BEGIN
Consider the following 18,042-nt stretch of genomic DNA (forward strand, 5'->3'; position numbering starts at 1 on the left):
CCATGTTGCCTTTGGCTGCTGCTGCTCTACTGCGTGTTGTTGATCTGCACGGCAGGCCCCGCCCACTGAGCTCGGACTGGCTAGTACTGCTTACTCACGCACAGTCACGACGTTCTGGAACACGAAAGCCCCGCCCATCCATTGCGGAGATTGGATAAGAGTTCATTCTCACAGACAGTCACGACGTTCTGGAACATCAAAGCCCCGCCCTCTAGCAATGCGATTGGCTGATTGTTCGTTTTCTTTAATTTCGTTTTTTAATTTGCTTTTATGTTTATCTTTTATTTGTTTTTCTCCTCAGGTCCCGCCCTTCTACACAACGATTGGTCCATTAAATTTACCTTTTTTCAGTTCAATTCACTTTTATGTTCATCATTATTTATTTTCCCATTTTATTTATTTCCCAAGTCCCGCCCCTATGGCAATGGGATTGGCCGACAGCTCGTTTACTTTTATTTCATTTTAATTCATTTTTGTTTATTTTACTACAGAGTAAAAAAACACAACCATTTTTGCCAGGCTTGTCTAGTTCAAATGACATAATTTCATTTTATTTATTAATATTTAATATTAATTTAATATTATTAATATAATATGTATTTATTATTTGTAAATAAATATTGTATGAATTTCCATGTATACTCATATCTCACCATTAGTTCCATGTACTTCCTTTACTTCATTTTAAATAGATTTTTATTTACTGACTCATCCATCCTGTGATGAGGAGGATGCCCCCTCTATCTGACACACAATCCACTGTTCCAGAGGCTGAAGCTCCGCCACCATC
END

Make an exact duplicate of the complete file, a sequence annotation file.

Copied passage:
Consider the following 18,042-nt stretch of genomic DNA (forward strand, 5'->3'; position numbering starts at 1 on the left):
CCATGTTGCCTTTGGCTGCTGCTGCTCTACTGCGTGTTGTTGATCTGCACGGCAGGCCCCGCCCACTGAGCTCGGACTGGCTAGTACTGCTTACTCACGCACAGTCACGACGTTCTGGAACACGAAAGCCCCGCCCATCCATTGCGGAGATTGGATAAGAGTTCATTCTCACAGACAGTCACGACGTTCTGGAACATCAAAGCCCCGCCCTCTAGCAATGCGATTGGCTGATTGTTCGTTTTCTTTAATTTCGTTTTTTAATTTGCTTTTATGTTTATCTTTTATTTGTTTTTCTCCTCAGGTCCCGCCCTTCTACACAACGATTGGTCCATTAAATTTACCTTTTTTCAGTTCAATTCACTTTTATGTTCATCATTATTTATTTTCCCATTTTATTTATTTCCCAAGTCCCGCCCCTATGGCAATGGGATTGGCCGACAGCTCGTTTACTTTTATTTCATTTTAATTCATTTTTGTTTATTTTACTACAGAGTAAAAAAACACAACCATTTTTGCCAGGCTTGTCTAGTTCAAATGACATAATTTCATTTTATTTATTAATATTTAATATTAATTTAATATTATTAATATAATATGTATTTATTATTTGTAAATAAATATTGTATGAATTTCCATGTATACTCATATCTCACCATTAGTTCCATGTACTTCCTTTACTTCATTTTAAATAGATTTTTATTTACTGACTCATCCATCCTGTGATGAGGAGGATGCCCCCTCTATCTGACACACAATCCACTGTTCCAGAGGCTGAAGCTCCGCCACCATC